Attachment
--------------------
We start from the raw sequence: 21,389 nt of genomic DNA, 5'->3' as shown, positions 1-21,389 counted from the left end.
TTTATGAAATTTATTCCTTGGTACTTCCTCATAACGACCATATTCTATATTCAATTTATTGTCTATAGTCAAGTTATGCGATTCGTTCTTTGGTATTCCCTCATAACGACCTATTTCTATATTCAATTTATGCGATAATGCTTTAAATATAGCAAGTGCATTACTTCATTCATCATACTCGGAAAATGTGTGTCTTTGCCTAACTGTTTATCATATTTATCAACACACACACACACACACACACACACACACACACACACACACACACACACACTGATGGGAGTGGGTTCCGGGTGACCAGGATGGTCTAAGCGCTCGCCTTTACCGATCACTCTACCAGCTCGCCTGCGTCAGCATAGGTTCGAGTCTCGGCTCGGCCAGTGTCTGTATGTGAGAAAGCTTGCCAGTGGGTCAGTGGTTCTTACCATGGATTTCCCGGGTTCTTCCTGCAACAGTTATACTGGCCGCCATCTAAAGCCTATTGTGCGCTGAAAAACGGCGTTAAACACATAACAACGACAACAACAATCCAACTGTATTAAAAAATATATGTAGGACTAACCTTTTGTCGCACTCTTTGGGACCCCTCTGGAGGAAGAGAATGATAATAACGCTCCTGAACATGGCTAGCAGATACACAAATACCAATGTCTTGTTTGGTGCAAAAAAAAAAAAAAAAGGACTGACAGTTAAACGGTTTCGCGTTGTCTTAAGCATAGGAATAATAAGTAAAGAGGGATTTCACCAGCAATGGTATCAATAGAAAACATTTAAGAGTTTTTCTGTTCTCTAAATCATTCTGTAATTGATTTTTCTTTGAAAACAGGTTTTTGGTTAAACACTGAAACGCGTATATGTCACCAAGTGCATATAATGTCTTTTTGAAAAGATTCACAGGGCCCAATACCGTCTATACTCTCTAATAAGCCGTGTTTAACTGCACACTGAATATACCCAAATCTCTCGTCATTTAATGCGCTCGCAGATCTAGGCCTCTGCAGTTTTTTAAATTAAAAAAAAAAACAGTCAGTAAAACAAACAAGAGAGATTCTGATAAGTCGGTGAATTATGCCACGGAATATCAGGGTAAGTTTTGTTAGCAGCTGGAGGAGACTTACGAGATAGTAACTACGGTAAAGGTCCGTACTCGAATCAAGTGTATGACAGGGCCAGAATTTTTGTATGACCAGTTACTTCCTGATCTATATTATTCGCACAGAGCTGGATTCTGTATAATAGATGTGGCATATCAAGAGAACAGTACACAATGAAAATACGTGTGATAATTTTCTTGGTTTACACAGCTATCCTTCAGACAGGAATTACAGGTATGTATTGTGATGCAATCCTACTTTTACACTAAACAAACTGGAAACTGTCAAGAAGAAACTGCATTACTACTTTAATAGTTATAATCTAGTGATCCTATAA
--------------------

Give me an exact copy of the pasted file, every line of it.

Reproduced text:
We start from the raw sequence: 21,389 nt of genomic DNA, 5'->3' as shown, positions 1-21,389 counted from the left end.
TTTATGAAATTTATTCCTTGGTACTTCCTCATAACGACCATATTCTATATTCAATTTATTGTCTATAGTCAAGTTATGCGATTCGTTCTTTGGTATTCCCTCATAACGACCTATTTCTATATTCAATTTATGCGATAATGCTTTAAATATAGCAAGTGCATTACTTCATTCATCATACTCGGAAAATGTGTGTCTTTGCCTAACTGTTTATCATATTTATCAACACACACACACACACACACACACACACACACACACACACACACACACACACTGATGGGAGTGGGTTCCGGGTGACCAGGATGGTCTAAGCGCTCGCCTTTACCGATCACTCTACCAGCTCGCCTGCGTCAGCATAGGTTCGAGTCTCGGCTCGGCCAGTGTCTGTATGTGAGAAAGCTTGCCAGTGGGTCAGTGGTTCTTACCATGGATTTCCCGGGTTCTTCCTGCAACAGTTATACTGGCCGCCATCTAAAGCCTATTGTGCGCTGAAAAACGGCGTTAAACACATAACAACGACAACAACAATCCAACTGTATTAAAAAATATATGTAGGACTAACCTTTTGTCGCACTCTTTGGGACCCCTCTGGAGGAAGAGAATGATAATAACGCTCCTGAACATGGCTAGCAGATACACAAATACCAATGTCTTGTTTGGTGCAAAAAAAAAAAAAAAAGGACTGACAGTTAAACGGTTTCGCGTTGTCTTAAGCATAGGAATAATAAGTAAAGAGGGATTTCACCAGCAATGGTATCAATAGAAAACATTTAAGAGTTTTTCTGTTCTCTAAATCATTCTGTAATTGATTTTTCTTTGAAAACAGGTTTTTGGTTAAACACTGAAACGCGTATATGTCACCAAGTGCATATAATGTCTTTTTGAAAAGATTCACAGGGCCCAATACCGTCTATACTCTCTAATAAGCCGTGTTTAACTGCACACTGAATATACCCAAATCTCTCGTCATTTAATGCGCTCGCAGATCTAGGCCTCTGCAGTTTTTTAAATTAAAAAAAAAAACAGTCAGTAAAACAAACAAGAGAGATTCTGATAAGTCGGTGAATTATGCCACGGAATATCAGGGTAAGTTTTGTTAGCAGCTGGAGGAGACTTACGAGATAGTAACTACGGTAAAGGTCCGTACTCGAATCAAGTGTATGACAGGGCCAGAATTTTTGTATGACCAGTTACTTCCTGATCTATATTATTCGCACAGAGCTGGATTCTGTATAATAGATGTGGCATATCAAGAGAACAGTACACAATGAAAATACGTGTGATAATTTTCTTGGTTTACACAGCTATCCTTCAGACAGGAATTACAGGTATGTATTGTGATGCAATCCTACTTTTACACTAAACAAACTGGAAACTGTCAAGAAGAAACTGCATTACTACTTTAATAGTTATAATCTAGTGATCCTATAA